A background-blurring portrait mode arrived last year in Google's Pixel 2 smartphone, but researchers used a hacked-together clump of five phones to improve how the feature worked in this year's Pixel 3.
The portrait mode simulates the shallow depth of field of higher-end cameras and lenses that concentrate your attention on the subject while turning the background into an undistracting blur. It's tricky to do that simulation well, though, and mistakes can stick out. For the Pixel 3, Google used artificial intelligence technology to fix the glitches.
To get it to work, though, Google needed some photos to train its AI. Enter the quintet of phones sandwiched together to all take the same photo from slightly different perspectives. Those slight differences in perspective let computers judge how far away each part of a scene is from the cameras and generate a "depth map" used to figure out the background material to blurred.
"We built our own custom 'Frankenphone' rig that contains five Pixel 3 phones, along with a Wi-Fi-based solution that allowed us to simultaneously capture pictures from all of the phones," researcher Rahul Garg and programmer Neal Wadhwa said in a Google blog post Thursday.
The technique shows how profoundly new image-processing software and hardware are changing photography. Smartphones have small image sensors that can't compete with traditional cameras for image quality, but Google is ahead of the pack with computational photography methods that can do things like blur backgrounds, increase resolution, tweak exposure, improve shadow details and shoot photos in the dark.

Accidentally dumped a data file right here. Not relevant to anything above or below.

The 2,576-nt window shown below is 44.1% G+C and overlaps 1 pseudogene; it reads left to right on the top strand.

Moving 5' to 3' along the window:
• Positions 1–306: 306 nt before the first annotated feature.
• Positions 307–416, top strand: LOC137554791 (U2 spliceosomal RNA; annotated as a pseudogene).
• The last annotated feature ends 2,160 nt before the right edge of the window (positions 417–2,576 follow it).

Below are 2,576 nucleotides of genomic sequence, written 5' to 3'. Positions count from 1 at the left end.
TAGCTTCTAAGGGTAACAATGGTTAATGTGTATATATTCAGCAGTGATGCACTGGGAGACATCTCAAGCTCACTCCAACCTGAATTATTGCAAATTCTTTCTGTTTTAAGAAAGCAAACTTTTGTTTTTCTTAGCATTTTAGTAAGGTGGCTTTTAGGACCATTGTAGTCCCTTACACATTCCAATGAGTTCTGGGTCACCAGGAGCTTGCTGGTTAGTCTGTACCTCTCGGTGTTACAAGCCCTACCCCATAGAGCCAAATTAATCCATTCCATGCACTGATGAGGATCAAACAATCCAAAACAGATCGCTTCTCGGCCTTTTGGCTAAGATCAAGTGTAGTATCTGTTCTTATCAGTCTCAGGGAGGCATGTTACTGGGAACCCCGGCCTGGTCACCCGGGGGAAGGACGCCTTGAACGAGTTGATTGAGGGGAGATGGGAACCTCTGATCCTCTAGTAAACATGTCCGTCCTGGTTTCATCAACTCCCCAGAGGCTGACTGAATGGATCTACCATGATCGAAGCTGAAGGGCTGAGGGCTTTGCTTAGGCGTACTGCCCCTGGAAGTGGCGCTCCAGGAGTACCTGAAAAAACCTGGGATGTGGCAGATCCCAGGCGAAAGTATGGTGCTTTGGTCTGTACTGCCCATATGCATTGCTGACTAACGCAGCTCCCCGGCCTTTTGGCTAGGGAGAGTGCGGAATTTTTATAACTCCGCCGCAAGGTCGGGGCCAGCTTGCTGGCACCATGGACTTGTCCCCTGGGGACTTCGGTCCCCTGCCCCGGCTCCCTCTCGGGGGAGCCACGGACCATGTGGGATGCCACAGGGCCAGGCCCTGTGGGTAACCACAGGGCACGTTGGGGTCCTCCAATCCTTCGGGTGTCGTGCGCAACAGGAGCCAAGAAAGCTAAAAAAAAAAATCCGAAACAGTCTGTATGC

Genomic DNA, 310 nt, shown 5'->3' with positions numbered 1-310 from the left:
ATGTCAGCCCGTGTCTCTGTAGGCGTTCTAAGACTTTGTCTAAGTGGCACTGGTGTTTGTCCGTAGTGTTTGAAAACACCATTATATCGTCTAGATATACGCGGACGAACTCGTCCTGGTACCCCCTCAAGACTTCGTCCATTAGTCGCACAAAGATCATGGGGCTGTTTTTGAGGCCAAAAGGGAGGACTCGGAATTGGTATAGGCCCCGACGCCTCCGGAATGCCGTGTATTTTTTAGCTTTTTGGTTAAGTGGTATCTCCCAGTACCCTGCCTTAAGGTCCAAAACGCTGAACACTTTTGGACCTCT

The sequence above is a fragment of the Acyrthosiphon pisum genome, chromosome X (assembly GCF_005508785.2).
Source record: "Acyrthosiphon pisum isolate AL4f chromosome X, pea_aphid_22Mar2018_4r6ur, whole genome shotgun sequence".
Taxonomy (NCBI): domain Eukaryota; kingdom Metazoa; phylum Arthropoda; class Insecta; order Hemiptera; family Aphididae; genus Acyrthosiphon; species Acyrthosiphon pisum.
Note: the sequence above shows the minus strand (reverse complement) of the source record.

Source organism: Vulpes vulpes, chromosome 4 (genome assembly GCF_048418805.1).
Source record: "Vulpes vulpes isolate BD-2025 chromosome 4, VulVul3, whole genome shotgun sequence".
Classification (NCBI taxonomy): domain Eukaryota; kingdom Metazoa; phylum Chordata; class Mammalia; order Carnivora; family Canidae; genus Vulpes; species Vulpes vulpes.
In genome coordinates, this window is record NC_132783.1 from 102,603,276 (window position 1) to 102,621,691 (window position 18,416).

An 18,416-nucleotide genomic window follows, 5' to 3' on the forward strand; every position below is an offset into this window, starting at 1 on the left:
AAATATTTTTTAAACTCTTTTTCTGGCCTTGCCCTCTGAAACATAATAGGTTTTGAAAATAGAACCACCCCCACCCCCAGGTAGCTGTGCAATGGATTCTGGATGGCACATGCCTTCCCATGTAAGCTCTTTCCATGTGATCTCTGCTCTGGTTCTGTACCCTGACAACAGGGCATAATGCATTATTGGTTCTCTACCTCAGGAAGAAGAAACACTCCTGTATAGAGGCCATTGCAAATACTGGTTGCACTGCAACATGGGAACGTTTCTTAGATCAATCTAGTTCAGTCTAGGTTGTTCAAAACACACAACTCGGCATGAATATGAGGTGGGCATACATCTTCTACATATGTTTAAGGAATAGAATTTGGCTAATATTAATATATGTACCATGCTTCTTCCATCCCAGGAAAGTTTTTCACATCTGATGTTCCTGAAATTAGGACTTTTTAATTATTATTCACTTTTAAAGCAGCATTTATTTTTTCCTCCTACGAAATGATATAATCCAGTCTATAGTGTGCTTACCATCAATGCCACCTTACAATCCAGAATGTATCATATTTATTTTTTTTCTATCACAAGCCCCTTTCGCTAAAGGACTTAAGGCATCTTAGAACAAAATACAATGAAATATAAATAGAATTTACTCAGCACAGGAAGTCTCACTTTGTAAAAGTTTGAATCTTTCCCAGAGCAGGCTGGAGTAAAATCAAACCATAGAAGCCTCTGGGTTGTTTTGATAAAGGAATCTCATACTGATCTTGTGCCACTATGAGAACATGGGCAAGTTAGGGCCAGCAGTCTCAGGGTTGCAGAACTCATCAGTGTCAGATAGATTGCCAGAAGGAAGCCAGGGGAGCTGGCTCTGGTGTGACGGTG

So where does the Frankenphone come into it all? As a way to give a view of the world more like what we see with our own eyes.
Humans can judge depth because we have two eyes separated by a short distance. That means they see slightly different scenes -- a difference called parallax. With its iPhone 7 two years ago, Apple took advantage of parallax between its two rear-facing cameras for its first crack at portrait mode.
Google's Pixel 2 and Pixel 3 only have single rear-facing cameras, but each pixel in a photo from the phones is actually created by two light detectors, one on the left of a pixel site on one on the right half. The left-side view is slightly different from the right-side view, and that parallax is enough to judge some depth information.
But not without problems, Google said. For example, it can judge only left-right parallax in a scene, not up-down parallax. So Google gives the Pixel 3 a leg up with AI.
The AI is good at adding other information into the mix -- for example, slight differences in focus, or an awareness that a cat in the distance is smaller than one that's close up. The way AI works today, though, a model must be trained on real-world data. In this case, that meant taking quintets of photos from the Frankenphones with the left-right and up-down parallax information.
The trained AI, combined with data from another AI system that detects humans in photos, produces the Pixel's better portrait-mode abilities.
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